Uncle Sam has just responded to the farm crisis with the biggest pay-out in history. And let there be no doubt that this was no "band-aid" but a whole lot of money.
First, let's look at the highlights of what the government is doing:
* The emergency agriculture relief package approved in late October totals $8.7 billion in emergency funds. Of this amount, $5.8 billion is expected to be in farmers' pockets before the end of 1999.
* $5.5 billion of the $8.7 is for lost market value of crops.
* $475 million is to be paid in direct payments to oil seed producers.
* $1.2 billion is for weather-related losses in 1999.
* A major change for larger producers is easing the limit on loan deficiency payments (LDPs) and marketing loan gains from $75,000 to $150,000. This year, LDPs alone are expected to hit $6.6 billion, compared to $2.7 billion a year ago.
Now let's take a look at the bigger picture. The Economic Research Service (ERS) is forecasting that direct payments to farmers this year will reach $22.5 billion, an all-time high. The previous highest payment from the government to farmers was $16.7 billion in 1987. In 1998, government payments totaled $12.2 billion (see printed article).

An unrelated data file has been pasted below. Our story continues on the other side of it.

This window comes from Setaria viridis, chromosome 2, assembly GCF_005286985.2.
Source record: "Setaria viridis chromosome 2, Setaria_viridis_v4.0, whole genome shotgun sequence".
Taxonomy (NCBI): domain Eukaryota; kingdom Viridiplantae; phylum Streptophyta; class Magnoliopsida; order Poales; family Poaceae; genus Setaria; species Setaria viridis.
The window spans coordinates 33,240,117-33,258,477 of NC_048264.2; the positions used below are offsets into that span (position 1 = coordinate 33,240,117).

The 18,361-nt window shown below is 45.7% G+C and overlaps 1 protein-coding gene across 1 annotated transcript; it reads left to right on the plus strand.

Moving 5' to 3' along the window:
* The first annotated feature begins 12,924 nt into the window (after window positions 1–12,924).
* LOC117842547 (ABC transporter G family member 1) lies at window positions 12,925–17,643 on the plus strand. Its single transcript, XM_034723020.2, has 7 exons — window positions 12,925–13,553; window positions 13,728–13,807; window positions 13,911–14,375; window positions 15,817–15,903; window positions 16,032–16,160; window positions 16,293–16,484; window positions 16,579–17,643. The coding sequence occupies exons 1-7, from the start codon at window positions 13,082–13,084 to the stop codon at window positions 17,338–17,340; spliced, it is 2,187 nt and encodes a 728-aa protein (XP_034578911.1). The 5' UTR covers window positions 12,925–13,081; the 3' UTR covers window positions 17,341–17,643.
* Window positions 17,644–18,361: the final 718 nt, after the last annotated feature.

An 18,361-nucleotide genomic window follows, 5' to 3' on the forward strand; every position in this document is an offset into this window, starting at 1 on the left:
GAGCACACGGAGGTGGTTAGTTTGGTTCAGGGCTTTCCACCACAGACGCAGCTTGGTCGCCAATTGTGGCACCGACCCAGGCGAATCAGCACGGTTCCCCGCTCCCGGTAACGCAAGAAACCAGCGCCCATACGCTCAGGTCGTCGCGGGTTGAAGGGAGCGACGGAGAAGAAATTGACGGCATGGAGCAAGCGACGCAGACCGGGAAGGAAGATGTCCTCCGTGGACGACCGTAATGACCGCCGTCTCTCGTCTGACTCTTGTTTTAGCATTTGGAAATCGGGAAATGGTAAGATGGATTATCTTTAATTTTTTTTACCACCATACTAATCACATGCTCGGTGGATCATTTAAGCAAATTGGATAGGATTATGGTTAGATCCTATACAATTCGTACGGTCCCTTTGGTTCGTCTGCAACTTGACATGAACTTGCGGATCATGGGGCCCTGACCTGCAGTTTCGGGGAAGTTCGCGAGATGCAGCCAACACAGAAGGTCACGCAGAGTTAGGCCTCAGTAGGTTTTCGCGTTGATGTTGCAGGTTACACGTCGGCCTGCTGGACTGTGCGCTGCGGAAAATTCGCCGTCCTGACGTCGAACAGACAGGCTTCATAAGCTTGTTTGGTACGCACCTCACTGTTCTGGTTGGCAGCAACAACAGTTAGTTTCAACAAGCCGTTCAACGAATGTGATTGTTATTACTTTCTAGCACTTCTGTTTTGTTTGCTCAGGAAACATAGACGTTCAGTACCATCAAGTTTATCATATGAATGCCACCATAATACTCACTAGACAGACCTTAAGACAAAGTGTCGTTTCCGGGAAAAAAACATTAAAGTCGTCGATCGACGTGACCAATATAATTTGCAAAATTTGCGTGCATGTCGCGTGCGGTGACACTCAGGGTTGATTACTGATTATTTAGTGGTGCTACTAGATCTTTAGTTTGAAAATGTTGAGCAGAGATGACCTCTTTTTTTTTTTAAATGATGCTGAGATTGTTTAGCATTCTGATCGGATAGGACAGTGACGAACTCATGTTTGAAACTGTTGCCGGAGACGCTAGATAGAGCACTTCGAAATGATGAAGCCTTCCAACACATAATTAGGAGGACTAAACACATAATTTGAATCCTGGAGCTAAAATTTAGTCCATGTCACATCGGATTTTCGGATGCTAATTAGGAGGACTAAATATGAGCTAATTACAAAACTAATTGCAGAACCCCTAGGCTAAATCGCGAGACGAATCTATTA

The bottom line - this is a huge amount of dough. ERS is forecasting this year's net farm income at $48 billion versus last year's $44.1. Of the $48 billion, $22.5 is coming from the government. That's 47% of the net farm income.
The largest net farm income in history was in 1996 at $54.9 billion. As bad as financial times seem in agriculture, with this influx of cash 1999 should now be one of the top five years.
Over the next couple months there will likely be two kinds of complainers at the coffee shop:
* Those who say they can't make a living at these low commodity prices.
* Those who have done well at marketing, and when combined with their government payments, are going to be complaining about high income taxes.
I'm completely in favor of aid packages for "Acts of God" disasters (production losses from flooding, drought, diseases in livestock, etc.). I'm not in favor of disaster relief for those who have done a poor job of running their business and/or a poor job of marketing. But production losses are an entirely different issue. The government should be stepping up the plate to aid farmers with those problems.
The more money the government doles out, the more unlevel the playing field is going to become. For example, producers already having a good year financially because of good marketing, combined with the new influx of government cash, may well have record-high incomes this year. They will have more buying power than ever when it comes to buying land and/or driving up cash rents. There is little doubt that this huge influx of cash, albeit needed by many producers, will result in an acceleration to fewer and larger farms.
For many, the farm-aid package was a Christmas present come early. As we've said previously in this column, good times don't last forever. Fortunately, the bad ones don't either. Two years ago few would have dreamed that commodity prices would be where they are today. My guess is that two years from now we'll look back and want to forget the commodity prices of 1999.
Have a nice holiday.